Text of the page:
Highly effective teacher, coach and his student, athlete


This post shares the story of a teacher and coach, and a student-athlete who was the first in his family to graduate college, attend graduate school, and aspires to become a Mathematics professor. It's the first entry in a blog series that will highlight some tremendous educators with whom I’ve been privileged to work. The series shows that we're all part of something bigger.


Being a highly effective teacher is not just about successful strategies within the four classroom walls. Everything teachers do, in the hallway, assemblies, athletic courts and fields, impacts kids. Every seemingly simple action or conversation has the potential to hook their hearts and help students get one step closer to achieving their academic potential.

Part one features Jason McGeorge, a Career and Technical Education (CTE) teacher and varsity football coach from Wake County, North Carolina.

Jason McGeorge and I shared a classroom and collaborated on lesson plans and assessment creation for four years. In addition to watching him teach every day, we also went through the grueling year of reflection involved in National Board of Professional Teaching Standards certification together. We would watch each other’s videotaped lessons at lunch and point out strengths and weaknesses in our written responses. Thanks to some great mentors, we both received National Board Certification on our first attempt, which is only realized by about 40% of applicants. However, Mr. McGeorge and I had very different teaching styles.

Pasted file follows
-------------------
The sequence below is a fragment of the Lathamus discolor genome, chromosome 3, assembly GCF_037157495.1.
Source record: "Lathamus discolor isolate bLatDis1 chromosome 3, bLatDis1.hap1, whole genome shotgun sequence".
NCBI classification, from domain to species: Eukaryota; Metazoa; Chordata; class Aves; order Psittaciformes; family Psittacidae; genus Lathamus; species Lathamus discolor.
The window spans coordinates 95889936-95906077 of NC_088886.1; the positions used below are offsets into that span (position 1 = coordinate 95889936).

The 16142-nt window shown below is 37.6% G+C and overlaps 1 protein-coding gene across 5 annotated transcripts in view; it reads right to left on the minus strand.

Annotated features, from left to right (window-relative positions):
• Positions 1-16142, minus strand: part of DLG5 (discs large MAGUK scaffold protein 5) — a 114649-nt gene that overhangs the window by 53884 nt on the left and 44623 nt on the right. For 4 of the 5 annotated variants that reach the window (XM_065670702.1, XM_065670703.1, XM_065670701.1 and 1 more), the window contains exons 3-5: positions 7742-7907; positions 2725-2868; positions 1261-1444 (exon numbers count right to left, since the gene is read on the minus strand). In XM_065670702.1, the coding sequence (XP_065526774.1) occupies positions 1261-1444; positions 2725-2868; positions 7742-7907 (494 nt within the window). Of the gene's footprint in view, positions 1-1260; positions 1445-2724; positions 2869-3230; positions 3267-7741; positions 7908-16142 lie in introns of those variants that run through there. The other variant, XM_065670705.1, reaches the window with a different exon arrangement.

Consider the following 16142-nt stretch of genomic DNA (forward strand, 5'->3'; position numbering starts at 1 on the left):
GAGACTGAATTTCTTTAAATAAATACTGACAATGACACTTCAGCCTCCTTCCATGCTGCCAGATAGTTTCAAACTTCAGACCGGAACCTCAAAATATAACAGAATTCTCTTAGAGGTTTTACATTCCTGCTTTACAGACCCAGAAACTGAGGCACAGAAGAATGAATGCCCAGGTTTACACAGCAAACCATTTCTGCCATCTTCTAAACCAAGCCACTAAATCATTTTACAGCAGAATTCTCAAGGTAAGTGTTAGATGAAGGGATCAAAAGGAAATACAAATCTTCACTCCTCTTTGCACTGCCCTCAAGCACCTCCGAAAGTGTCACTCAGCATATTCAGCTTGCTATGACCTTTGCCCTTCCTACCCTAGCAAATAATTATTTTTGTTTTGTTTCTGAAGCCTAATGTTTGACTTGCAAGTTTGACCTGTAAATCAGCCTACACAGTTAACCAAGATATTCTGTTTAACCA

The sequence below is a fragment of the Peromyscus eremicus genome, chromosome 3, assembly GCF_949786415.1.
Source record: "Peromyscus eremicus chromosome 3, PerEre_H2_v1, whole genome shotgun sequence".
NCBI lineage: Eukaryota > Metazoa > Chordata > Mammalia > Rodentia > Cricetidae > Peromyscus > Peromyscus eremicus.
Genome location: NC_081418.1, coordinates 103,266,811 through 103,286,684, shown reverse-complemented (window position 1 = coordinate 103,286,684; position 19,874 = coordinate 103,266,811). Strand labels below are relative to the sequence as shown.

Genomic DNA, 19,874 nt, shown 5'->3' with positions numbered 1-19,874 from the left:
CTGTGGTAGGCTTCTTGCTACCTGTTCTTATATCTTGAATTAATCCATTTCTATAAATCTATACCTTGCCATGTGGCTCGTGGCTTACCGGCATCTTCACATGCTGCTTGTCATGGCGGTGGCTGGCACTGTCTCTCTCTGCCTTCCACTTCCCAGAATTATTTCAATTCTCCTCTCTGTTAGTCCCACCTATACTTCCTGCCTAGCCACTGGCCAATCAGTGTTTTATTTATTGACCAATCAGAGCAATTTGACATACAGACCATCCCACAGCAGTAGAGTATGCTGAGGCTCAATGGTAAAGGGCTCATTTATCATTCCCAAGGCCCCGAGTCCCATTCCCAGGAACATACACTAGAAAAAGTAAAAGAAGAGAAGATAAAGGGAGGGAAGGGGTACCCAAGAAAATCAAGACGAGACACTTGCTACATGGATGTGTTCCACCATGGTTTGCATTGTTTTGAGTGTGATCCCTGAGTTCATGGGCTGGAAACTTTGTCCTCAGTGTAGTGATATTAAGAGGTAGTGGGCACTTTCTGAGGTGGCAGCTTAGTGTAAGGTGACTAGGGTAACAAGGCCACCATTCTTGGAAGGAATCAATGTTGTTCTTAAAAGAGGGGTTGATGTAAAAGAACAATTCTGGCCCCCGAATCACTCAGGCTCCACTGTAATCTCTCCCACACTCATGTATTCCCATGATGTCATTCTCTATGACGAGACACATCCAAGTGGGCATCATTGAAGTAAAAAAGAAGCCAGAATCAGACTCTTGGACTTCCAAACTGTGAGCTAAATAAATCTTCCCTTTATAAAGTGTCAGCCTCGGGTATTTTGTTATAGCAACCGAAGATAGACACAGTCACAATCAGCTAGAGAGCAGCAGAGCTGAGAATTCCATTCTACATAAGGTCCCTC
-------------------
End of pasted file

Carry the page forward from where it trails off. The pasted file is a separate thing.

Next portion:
Mr. McGeorge is a 6’3” 270 lb. former football player and coach. He could yell “Be quiet!” in a bellowing voice that would silence a classroom on a dime. He could pull off a naturally authoritative demeanor that would seem royally unauthentic for me. To be fair, while he may have come across as commanding and hard-nosed because he expected greatness from his students and players, he also had a softer side when students would come to him for help. This teaching style worked for him, and clearly worked for his students, because I watched them sign up for his electives year after year. And they thrived!

Not only did Mr. McGeorge’s classes have some of the highest proficiency rates. Mr. McGeorge’s students also exceeded their growth expectations. He landed at a Level 4 or 5, the highest teacher effectiveness levels, every year since North Carolina began providing value-added data to CTE teachers. As an athlete and a coach, Mr. McGeorge’s data-driven competitiveness paid dividends to his students.

The video shows a glimpse of how Mr. McGeorge ticks, but more importantly, it tells the story of a student he impacted. At the end of the day, that’s what it’s all about. Students want to excel on assessments in order to have postsecondary options. Teachers want to master their craft and make a positive impact. But being a high-impact teacher is about much more than producing high test scores. It’s part of something bigger by opening doors for students and changing the trajectory of their lives. Thank you, Mr. McGeorge, for doing just that.


About Author

Nadja Young

Senior Manager, Education Consulting

Hi, I’m Nadja Young. I’m a wife and mother of two who loves to dance, cook, and travel. As SAS’ Senior Manager for Education Industry Consulting, I strive to help education agencies turn data into actionable information to better serve children and families. I aim to bridge the gaps between analysts, practitioners, and policy makers to put data to better use to improve student outcomes. Prior to joining SAS, I spent seven years as a high school Career and Technical Education teacher certified by the National Board of Professional Teaching Standards. I taught in Colorado’s Douglas County School District, in North Carolina’s Wake County Public School System, and contracted with the NC Department of Public Instruction to write curriculum and assessments. I’m thrilled to be able to combine my Bachelor of Science degree in Marketing Management and Master of Arts degree in Secondary Education to improve schools across the country.

1 Comment

  1. Pingback: How does a highly effective teacher unlock student potential? - State and Local Connection

Leave A Reply

Back to Top